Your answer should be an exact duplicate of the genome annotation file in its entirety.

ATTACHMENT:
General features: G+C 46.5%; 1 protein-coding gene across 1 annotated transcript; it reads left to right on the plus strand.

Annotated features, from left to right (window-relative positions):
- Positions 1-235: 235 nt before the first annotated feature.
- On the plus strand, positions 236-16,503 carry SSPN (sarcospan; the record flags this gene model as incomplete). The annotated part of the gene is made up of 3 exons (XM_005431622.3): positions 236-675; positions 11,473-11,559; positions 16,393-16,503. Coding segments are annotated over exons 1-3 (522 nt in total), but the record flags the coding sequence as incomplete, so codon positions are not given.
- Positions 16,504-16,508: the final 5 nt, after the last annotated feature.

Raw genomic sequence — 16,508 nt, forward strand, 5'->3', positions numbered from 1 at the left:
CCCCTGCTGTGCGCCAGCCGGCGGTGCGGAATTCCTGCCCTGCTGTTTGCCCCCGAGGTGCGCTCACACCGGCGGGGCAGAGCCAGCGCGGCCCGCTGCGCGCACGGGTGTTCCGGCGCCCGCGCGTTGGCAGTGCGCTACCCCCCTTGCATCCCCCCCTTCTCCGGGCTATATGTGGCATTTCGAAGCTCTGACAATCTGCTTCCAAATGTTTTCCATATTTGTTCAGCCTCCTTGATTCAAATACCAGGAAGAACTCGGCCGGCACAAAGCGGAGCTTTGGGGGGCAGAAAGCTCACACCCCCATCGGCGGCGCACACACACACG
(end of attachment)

General features: G+C 46.5%; 1 protein-coding gene across 1 annotated transcript; it reads left to right on the plus strand.

Annotated features, from left to right (window-relative positions):
- Positions 1-235: 235 nt before the first annotated feature.
- On the plus strand, positions 236-16,503 carry SSPN (sarcospan; the record flags this gene model as incomplete). The annotated part of the gene is made up of 3 exons (XM_005431622.3): positions 236-675; positions 11,473-11,559; positions 16,393-16,503. Coding segments are annotated over exons 1-3 (522 nt in total), but the record flags the coding sequence as incomplete, so codon positions are not given.
- Positions 16,504-16,508: the final 5 nt, after the last annotated feature.

Raw genomic sequence — 16,508 nt, forward strand, 5'->3', positions numbered from 1 at the left:
CCCCTGCTGTGCGCCAGCCGGCGGTGCGGAATTCCTGCCCTGCTGTTTGCCCCCGAGGTGCGCTCACACCGGCGGGGCAGAGCCAGCGCGGCCCGCTGCGCGCACGGGTGTTCCGGCGCCCGCGCGTTGGCAGTGCGCTACCCCCCTTGCATCCCCCCCTTCTCCGGGCTATATGTGGCATTTCGAAGCTCTGACAATCTGCTTCCAAATGTTTTCCATATTTGTTCAGCCTCCTTGATTCAAATACCAGGAAGAACTCGGCCGGCACAAAGCGGAGCTTTGGGGGGCAGAAAGCTCACACCCCCATCGGCGGCGCACACACACACG